Sustainability Environment

Activists praise first rattlesnake roundup free of catching, killing

(Dan Rieck/iStock)

Story at a glance

  • The Whigham Rattlesnake Roundup in Georgia held its first “wildlife-friendly” roundup on Saturday, March 5, including educational displays and presentations instead of catching rattlesnakes.
  • The initiative was welcomed by environmentalists and animal rights activists, who applauded the educational and conservation efforts that replaced the roundup’s usual rattlesnake catching, and often, killing.
  • However, activists also acknowledge there is still a long way to go as rattlesnake roundups without such conservation efforts still take place, such as the “World’s Largest Rattlesnake Roundup” in Sweetwater, Texas.

The Whigham Rattlesnake Roundup in Georgia held its first “wildlife-friendly” roundup last week, marking a new initiative that celebrates conservation efforts and snakes – instead of catching andkilling them.    

“The Whigham Community Club took this time to make exciting and creative changes for the Whigham Rattlesnake Roundup 2022,” the event’s site announced. This year’s event on March 5 featured educational displays and presentations instead of catching rattlesnakes. The Georgia Department of Natural Resources, Quail Forever, and Southeastern Reptile Rescue partnered together to fundraise for the community and provide games, food, and additional activities and entertainment were also provided.   

The change was welcomed by environmentalists and animal rights activists, who applauded the educational and conservation efforts that replaced the roundup’s usual rattlesnake catching. The snakes were often killed for their skin and meat.  

“We’re delighted that Whigham’s event now celebrates these awe-inspiring snakes and recognizes the importance of respecting and protecting them,” Elise Bennett, an attorney at the Center for Biological Diversity, said in a press release. “It warms my heart to think of so many people coming together to connect with the natural world and maybe gain a new appreciation for rattlers.”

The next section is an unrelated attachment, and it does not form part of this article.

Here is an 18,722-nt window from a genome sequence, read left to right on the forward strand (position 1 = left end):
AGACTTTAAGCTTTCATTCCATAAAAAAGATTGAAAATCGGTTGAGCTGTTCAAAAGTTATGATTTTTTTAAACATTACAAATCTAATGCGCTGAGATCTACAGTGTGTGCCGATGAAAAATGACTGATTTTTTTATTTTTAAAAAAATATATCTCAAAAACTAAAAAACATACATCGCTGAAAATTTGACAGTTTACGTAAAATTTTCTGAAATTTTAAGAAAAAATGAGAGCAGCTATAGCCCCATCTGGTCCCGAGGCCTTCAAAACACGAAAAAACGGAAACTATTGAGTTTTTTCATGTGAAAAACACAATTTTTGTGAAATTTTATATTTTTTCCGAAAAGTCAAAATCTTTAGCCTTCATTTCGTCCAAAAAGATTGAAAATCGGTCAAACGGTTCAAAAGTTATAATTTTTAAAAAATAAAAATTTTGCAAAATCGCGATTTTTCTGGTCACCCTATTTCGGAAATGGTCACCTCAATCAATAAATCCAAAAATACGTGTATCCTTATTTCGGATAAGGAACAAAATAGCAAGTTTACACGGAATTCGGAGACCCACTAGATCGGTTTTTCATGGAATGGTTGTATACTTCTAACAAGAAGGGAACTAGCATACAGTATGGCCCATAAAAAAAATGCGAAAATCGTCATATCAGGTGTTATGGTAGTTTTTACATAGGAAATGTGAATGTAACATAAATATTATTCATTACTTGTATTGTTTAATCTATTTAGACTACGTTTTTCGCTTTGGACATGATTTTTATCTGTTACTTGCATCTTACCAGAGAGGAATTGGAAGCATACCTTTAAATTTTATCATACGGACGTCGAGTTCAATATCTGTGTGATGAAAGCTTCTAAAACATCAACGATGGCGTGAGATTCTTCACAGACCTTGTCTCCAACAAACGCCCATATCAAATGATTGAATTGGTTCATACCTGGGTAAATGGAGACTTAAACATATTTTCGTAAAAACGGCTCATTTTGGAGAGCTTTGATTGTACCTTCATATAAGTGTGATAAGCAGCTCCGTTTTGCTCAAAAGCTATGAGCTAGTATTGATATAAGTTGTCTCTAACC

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However, the center also acknowledged there is still a long way to go. Some rattlesnake roundups, such as the “World’s Largest Rattlesnake Roundup” in Sweetwater, Texas, still skin, butcher, and “milk” rattlesnakes for their venom.

The center has called the Sweetwater Roundup “notorious for openly killing and skinning western diamondback rattlesnakes by the hundreds in front of crowds,” and that the event is “inhumane and environmentally harmful.” 

Going on this week, the Sweetwater Roundup includes hunting and catching rattlesnakes, a Miss Snake Charmer pageant, a snake eating contest, and a carnival. The Sweetwater Roundup has countered the accusations, stating that milking the snakes for their venom can be used to create anti-venom and the snake skins are used for boots and clothing, while the meat can be consumed, utilizing all parts of the snake.   

But the center has cited studies that highlight how U.S. rattlesnake roundups and hunting have depleted rattlesnake populations, most notably that of the eastern diamondback rattlesnake, which is under consideration as an endangered species by the U.S. Fish and Wildlife Service. In 2021, the Sweetwater Roundup caught 3,682 pounds of rattlesnakes.  

Activists hope that change such as those made by the Whigham Rattlesnake Roundup will inspire others to follow in their footsteps.   

“Whigham’s new vision emphasizes how cruel and antiquated the few remaining roundups are, including the largest one left, in Sweetwater, Texas,” Bennett said. “It also shows that it’s possible to have a change of heart and make compassionate changes for these really misunderstood animals.” 


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